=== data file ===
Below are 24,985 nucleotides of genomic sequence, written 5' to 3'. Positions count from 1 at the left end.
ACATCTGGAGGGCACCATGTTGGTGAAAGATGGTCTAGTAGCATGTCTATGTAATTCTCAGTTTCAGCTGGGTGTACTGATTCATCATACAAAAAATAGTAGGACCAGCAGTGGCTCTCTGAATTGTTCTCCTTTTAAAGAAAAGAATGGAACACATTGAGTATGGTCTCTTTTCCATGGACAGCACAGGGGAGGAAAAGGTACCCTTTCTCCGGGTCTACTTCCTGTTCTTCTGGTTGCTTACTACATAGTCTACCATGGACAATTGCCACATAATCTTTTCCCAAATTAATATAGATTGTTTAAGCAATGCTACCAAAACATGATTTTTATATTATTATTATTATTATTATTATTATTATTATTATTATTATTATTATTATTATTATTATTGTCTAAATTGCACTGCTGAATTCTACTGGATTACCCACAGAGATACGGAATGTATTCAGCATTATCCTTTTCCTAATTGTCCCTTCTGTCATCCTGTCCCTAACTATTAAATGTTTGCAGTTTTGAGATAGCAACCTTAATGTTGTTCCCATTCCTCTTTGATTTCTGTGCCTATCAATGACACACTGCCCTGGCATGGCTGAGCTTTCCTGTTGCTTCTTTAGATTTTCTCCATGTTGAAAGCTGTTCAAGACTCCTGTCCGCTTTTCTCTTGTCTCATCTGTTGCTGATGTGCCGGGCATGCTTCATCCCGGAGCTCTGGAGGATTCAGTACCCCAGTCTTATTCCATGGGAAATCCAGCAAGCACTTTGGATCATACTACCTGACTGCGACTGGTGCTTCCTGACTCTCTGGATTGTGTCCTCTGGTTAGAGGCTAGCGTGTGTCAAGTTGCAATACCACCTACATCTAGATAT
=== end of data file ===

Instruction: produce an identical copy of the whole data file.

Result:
Below are 24,985 nucleotides of genomic sequence, written 5' to 3'. Positions count from 1 at the left end.
ACATCTGGAGGGCACCATGTTGGTGAAAGATGGTCTAGTAGCATGTCTATGTAATTCTCAGTTTCAGCTGGGTGTACTGATTCATCATACAAAAAATAGTAGGACCAGCAGTGGCTCTCTGAATTGTTCTCCTTTTAAAGAAAAGAATGGAACACATTGAGTATGGTCTCTTTTCCATGGACAGCACAGGGGAGGAAAAGGTACCCTTTCTCCGGGTCTACTTCCTGTTCTTCTGGTTGCTTACTACATAGTCTACCATGGACAATTGCCACATAATCTTTTCCCAAATTAATATAGATTGTTTAAGCAATGCTACCAAAACATGATTTTTATATTATTATTATTATTATTATTATTATTATTATTATTATTATTATTATTATTATTATTATTGTCTAAATTGCACTGCTGAATTCTACTGGATTACCCACAGAGATACGGAATGTATTCAGCATTATCCTTTTCCTAATTGTCCCTTCTGTCATCCTGTCCCTAACTATTAAATGTTTGCAGTTTTGAGATAGCAACCTTAATGTTGTTCCCATTCCTCTTTGATTTCTGTGCCTATCAATGACACACTGCCCTGGCATGGCTGAGCTTTCCTGTTGCTTCTTTAGATTTTCTCCATGTTGAAAGCTGTTCAAGACTCCTGTCCGCTTTTCTCTTGTCTCATCTGTTGCTGATGTGCCGGGCATGCTTCATCCCGGAGCTCTGGAGGATTCAGTACCCCAGTCTTATTCCATGGGAAATCCAGCAAGCACTTTGGATCATACTACCTGACTGCGACTGGTGCTTCCTGACTCTCTGGATTGTGTCCTCTGGTTAGAGGCTAGCGTGTGTCAAGTTGCAATACCACCTACATCTAGATAT